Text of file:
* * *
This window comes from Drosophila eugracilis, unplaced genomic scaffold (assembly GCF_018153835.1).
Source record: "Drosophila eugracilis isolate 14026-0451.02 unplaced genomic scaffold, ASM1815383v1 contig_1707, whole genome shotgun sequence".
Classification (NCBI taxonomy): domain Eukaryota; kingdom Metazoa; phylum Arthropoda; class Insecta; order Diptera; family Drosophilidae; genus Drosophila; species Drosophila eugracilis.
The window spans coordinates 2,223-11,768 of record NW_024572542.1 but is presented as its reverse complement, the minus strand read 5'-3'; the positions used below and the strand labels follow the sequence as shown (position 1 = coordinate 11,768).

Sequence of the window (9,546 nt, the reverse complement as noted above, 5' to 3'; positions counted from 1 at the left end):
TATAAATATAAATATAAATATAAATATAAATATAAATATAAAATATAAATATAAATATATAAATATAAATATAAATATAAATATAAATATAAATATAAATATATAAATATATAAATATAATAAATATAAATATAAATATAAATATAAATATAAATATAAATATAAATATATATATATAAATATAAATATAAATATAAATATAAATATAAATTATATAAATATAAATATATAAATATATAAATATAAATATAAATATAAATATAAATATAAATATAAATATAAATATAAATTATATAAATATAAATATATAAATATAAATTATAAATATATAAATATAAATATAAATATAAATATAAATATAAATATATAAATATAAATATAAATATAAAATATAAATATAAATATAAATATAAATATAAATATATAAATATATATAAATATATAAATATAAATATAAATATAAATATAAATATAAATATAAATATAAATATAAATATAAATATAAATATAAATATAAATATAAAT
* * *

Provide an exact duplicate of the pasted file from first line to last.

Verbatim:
This window comes from Drosophila eugracilis, unplaced genomic scaffold (assembly GCF_018153835.1).
Source record: "Drosophila eugracilis isolate 14026-0451.02 unplaced genomic scaffold, ASM1815383v1 contig_1707, whole genome shotgun sequence".
Classification (NCBI taxonomy): domain Eukaryota; kingdom Metazoa; phylum Arthropoda; class Insecta; order Diptera; family Drosophilidae; genus Drosophila; species Drosophila eugracilis.
The window spans coordinates 2,223-11,768 of record NW_024572542.1 but is presented as its reverse complement, the minus strand read 5'-3'; the positions used below and the strand labels follow the sequence as shown (position 1 = coordinate 11,768).

Sequence of the window (9,546 nt, the reverse complement as noted above, 5' to 3'; positions counted from 1 at the left end):
TATAAATATAAATATAAATATAAATATAAATATAAATATAAAATATAAATATAAATATATAAATATAAATATAAATATAAATATAAATATAAATATAAATATATAAATATATAAATATAATAAATATAAATATAAATATAAATATAAATATAAATATAAATATAAATATATATATATAAATATAAATATAAATATAAATATAAATATAAATTATATAAATATAAATATATAAATATATAAATATAAATATAAATATAAATATAAATATAAATATAAATATAAATATAAATTATATAAATATAAATATATAAATATAAATTATAAATATATAAATATAAATATAAATATAAATATAAATATAAATATATAAATATAAATATAAATATAAAATATAAATATAAATATAAATATAAATATAAATATATAAATATATATAAATATATAAATATAAATATAAATATAAATATAAATATAAATATAAATATAAATATAAATATAAATATAAATATAAATATAAATATAAAT